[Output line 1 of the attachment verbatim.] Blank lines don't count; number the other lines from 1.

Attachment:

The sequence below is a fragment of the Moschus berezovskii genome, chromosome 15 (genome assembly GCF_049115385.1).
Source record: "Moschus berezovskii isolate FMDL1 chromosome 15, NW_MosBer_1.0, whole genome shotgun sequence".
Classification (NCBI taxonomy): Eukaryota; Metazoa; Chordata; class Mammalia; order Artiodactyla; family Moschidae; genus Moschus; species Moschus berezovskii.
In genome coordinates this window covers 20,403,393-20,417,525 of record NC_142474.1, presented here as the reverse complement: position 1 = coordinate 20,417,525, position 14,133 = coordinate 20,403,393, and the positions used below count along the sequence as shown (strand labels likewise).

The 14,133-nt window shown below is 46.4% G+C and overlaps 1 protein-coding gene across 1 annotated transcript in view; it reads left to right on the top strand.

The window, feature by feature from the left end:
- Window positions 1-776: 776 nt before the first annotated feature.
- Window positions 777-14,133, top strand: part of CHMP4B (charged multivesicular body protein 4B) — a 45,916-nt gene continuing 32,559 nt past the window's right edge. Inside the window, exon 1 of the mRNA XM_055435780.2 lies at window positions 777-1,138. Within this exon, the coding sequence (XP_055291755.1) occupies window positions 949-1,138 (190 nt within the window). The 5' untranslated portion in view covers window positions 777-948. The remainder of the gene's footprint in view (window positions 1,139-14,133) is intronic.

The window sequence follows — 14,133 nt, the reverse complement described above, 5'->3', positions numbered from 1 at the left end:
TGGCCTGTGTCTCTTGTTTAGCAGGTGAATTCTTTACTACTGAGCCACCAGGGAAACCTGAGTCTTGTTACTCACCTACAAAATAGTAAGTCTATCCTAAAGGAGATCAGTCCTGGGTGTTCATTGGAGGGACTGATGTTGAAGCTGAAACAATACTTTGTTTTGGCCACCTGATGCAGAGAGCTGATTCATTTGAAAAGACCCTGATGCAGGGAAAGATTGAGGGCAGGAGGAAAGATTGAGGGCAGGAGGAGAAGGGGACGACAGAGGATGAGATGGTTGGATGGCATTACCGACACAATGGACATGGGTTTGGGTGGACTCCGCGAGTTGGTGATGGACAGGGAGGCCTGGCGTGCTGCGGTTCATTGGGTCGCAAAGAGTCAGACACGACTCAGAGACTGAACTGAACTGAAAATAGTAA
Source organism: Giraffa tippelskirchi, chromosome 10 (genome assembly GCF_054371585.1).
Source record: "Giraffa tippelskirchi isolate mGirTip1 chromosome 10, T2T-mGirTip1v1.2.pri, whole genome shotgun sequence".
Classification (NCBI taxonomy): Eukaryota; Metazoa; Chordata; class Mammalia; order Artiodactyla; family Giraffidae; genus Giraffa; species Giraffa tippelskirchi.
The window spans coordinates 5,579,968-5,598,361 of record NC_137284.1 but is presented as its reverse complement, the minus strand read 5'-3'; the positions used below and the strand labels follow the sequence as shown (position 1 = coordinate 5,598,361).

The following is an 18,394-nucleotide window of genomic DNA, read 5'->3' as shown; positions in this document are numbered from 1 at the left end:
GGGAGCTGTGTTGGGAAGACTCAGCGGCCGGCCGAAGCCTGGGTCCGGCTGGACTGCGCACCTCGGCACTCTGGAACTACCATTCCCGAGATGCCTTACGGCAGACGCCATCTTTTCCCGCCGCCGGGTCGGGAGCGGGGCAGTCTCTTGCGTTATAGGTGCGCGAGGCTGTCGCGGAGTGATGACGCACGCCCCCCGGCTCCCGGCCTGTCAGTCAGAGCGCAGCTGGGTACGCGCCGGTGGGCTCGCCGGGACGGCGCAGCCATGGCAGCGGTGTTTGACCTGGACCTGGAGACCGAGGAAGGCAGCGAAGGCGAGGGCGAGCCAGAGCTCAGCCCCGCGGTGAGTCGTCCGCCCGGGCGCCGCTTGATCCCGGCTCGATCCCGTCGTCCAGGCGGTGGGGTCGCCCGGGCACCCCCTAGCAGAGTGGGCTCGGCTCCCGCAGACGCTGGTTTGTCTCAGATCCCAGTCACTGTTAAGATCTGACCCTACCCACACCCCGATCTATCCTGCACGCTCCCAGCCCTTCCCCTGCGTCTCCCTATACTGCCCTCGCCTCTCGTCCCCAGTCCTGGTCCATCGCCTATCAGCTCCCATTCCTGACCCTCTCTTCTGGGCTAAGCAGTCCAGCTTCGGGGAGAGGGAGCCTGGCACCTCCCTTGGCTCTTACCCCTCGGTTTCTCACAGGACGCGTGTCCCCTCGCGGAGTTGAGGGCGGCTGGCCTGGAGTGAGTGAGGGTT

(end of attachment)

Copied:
The sequence below is a fragment of the Moschus berezovskii genome, chromosome 15 (genome assembly GCF_049115385.1).